Mongolia to profit from Chinese copper demand

flag of mongoliaMarc Faber, the Swiss-born, Thai-based investor known affectionately to many as “Dr. Doom,” remarked to Bloomberg recently that Mongolia is “torn between two lovers – China and Russia,” and is a country with huge potential. “The country is incredibly resource rich, another Saudi Arabia, next to the largest population in the world.”

Earlier this month Mongolia was approved for a $229.2 million stand-by loan from the International Monetary Fund to help the country stabilize its economy. “Mongolia has been severely affected by the global financial crisis through a sharp reduction in the prices of its main mineral exports, notably copper,” said IMF Deputy Managing Director and Acting Chairman Takatoshi Kato. “The authorities are committed to restoring macroeconomic stability and putting in place the conditions for strong and equitable growth.”

Today, however, copper prices rose to its highest in almost six months in London based on speculation that demand from China, the world’s largest buyer of the metal, would decrease inventories. According to Bloomberg,China’s 4 trillion-yuan ($590 billion) economic-stimulus plan spurred the first increase in manufacturing in six months and a sixfold surge in bank lending in March. “Only 2% of global copper reserves are in China, and they can still expect a strong industrial boom for the next couple of years,” remarked one analyst.

Mark Mobius, an emerging market fund manager for Templeton Asset Management, concurs. “We continue to see countries such as China form alliances to secure the long-term provisions of commodities,” Mobius said. “While in the short-term, the country will be impacted by the recent correction in commodity prices, a long-term uptrend in commodity prices will benefit Mongolia.” Additionally, the country has attracted roughly $1 billion of private equity in the past 24 months, according to Robert Lepsoe, its honorary consul.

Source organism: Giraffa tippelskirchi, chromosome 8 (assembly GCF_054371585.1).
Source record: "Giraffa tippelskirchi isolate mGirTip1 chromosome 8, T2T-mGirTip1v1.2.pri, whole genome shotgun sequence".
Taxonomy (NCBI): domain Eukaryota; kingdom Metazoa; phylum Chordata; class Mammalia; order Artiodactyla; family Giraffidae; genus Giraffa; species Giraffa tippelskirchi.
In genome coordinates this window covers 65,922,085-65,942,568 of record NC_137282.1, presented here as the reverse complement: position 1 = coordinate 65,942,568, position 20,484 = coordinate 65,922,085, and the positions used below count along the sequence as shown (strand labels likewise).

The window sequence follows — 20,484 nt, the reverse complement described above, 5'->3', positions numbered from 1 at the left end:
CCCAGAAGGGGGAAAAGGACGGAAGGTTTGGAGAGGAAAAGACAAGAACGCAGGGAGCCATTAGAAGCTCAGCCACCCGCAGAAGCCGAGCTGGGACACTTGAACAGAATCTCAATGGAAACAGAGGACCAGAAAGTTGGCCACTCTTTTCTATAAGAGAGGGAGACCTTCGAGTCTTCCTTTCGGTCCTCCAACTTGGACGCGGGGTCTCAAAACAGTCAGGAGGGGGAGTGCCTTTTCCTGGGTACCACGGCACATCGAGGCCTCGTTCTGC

Mongolia’s MSE Top 20 Index has fallen 8.7% this year, compared with the 5.8% drop in the MSCI Asia Pacific Index.


4 responses to this post.

  1. Most certainly Mongolia is strategically between two neighbors large in seize and in need of Mongolia’s mineral resources. Of course one can see that in a negative context or in a positive context. Unlike Australia for example Mongolia doesn’t have to ship its raw materials to these countries but can bring it across the border. Further, the distance between the source of the mineral resources and the ports in China and Russia is not as far as many try to make others believe and not more (or even less) far than many other industrial cities in these countries.
    Lastly, Mongolia is not only rich in copper and gold (these are just the first major mines by Ivanhoe) but also in coal (probably largest deposit in the world), uranium, fluorspa, iron, nickel, tin, etcetera but also in wool, leather, fur and cashmere for example.
    Expected is that after the Ivanhoe deal more deals will be signed, not only doubling the GDP of the country but probably tripling it at least.

  2. Roy,

    thanks for the comments. Am aware of the Ivanhoe deal, but from what I can see, it will end in an RTP takeover of Ivanhoe Mining Mongolia.
    It would be great to see Mongolia putting together JV’s with mining majors, but the state of the economy prohibits them making the cash calls needed.
    China / Russia makes a compelling case from a transit point of view & also geopolitically for Mongolia too, in the short term the Chinese have the desire & the cash, so will be interesting to monitor events.

  3. […] Mongolia to profit from Chinese copper demand […]

  4. Social comments and analytics for this post…

    This post was mentioned on Twitter by andrepelotas: RT: @CynthiaY29 Mongolia to profit from Chinese copper demand

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